My best understanding of these charts is that the melting of Antarctic Sea ice is having its more immediate effect on rising sea levels, while the melting of Arctic Sea ice potentially affects rising global temperatures. So, while the former mainly affects low-lying islands in the oceans and coastal regions on the continents, the latter’s effects are likely to affect nearly all living creatures on Earth, as the habitat that we need to survive is destroyed.

Exactly when this is likely to happen is difficult to ascertain, for short-term trends are rather erratic, as this NASA chart indicates. For instance, the minimum area of Arctic Sea ice plummeted by over 40% between 2006 and 2012, with an upwards spike in the middle. However, even though the March 2022 sea-ice area was the lowest ever at the spring equinox, during the following six months, sea-ice levels did not fall quite so precipitously as before.

Nevertheless, the National Academy of Science in the United States of America published a peer-reviewed paper in December 2018, indicating that by 2030, temperatures could have risen to a similar level as in the mid-Pliocene Epoch, about three million years ago, and that by 2200 they could have risen by over ten degrees, similar to temperatures during the Eocene Epoch, around fifty million years ago. Here is a chart from their paper, also reported in Newsweek at the time.

One reason for the rapid rise in global temperatures is that ice sheets in both the Arctic and Antarctic are melting with increasing rapidity from beneath, with ‘heat bombs’, as members of the Scripps Institution of Oceanography reported in April 2021. So, not only is the area of sea ice diminishing, so is the thickness of the ice.

Dozens of self-reinforcing feedback loops, such as the release of methane gas, are also having a major effect, melting sea ice from above, as Guy McPherson has been pointing out for the past ten years, with few willing to listen to what he has been saying. For such positive feedback loops are accumulative, following the same S-shape of the exponential growth curve as evolutionary processes.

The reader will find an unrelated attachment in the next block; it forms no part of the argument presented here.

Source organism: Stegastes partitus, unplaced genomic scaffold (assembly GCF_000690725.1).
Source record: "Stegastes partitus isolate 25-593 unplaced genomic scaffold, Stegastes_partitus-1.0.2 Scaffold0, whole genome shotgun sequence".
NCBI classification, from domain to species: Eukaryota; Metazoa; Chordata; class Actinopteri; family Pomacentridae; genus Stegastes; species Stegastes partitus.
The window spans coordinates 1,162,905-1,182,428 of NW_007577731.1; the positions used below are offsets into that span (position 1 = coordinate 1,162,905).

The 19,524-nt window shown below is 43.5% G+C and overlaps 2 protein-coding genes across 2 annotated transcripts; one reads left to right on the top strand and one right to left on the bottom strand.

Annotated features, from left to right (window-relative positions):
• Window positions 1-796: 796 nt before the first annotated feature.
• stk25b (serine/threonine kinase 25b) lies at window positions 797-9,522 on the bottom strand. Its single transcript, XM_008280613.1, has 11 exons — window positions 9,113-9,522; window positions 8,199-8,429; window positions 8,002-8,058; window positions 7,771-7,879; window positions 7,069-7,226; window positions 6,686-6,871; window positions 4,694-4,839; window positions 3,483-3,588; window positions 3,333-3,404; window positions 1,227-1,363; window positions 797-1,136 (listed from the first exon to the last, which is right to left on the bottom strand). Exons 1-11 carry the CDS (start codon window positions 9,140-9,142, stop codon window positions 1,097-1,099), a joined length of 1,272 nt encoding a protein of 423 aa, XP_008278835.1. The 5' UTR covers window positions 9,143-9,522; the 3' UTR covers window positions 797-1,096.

Reducing pollution levels in the post-industrial Information and Knowledge Society, which began to emerge around 1980, does not help, for smoke particles in the atmosphere are actually slowing down the rate of global warming because of the aerosol-masking effect, also called global-dimming. We are past the tipping point, as near-term, abrupt global heating is irreversible.

However, what could help us come to terms with our inevitable demise as a species is a much deeper and more extensive understanding of humanity’s place within the overall scheme of things, illustrated in the Grand Design of the Universe. Most especially, it is vitally important not to blame our fellow human beings for what is happening to us all as a species.

For our behaviour patterns are guided by exactly the same creative energies that brought all the stars, atoms, plants, and animals into existence, as this hyperlinked Glossary explains by going to the root meanings of many words.

Most significantly, it is vitally important to note we are living at a time when the exponential rate of evolutionary change on Earth has passed through its Accumulation Point. So, while anthropogenic climate change appears to be human-driven—much faster than past geophysical events—we humans are actually the products of some fourteen billion years of evolution since the most recent big bang.

We need to bear this in mind when reading reports in the spring of 2023 that the impending El Niño-Southern Oscillation (ENSO) is likely to drive the temperatures of the oceans to record levels during the winter of 2023–2024.

The key point to note about all of this is that humankind is not immortal and that the primary way to come to terms with our mortality is to complete the Cosmogonic Cycle in the Eternal Now, as Joseph Campbell brilliantly described in his best-selling book The Hero with a Thousand Faces.

But with the vast majority preoccupied with their families, occupations, and other projects, to what extent communities could come together to support each other and share resources during these end times we live in, focusing attention on the psychospiritual and psychosocial dimensions of our lives, is still the great unknown.


See climate and change.

Common ancestor(s):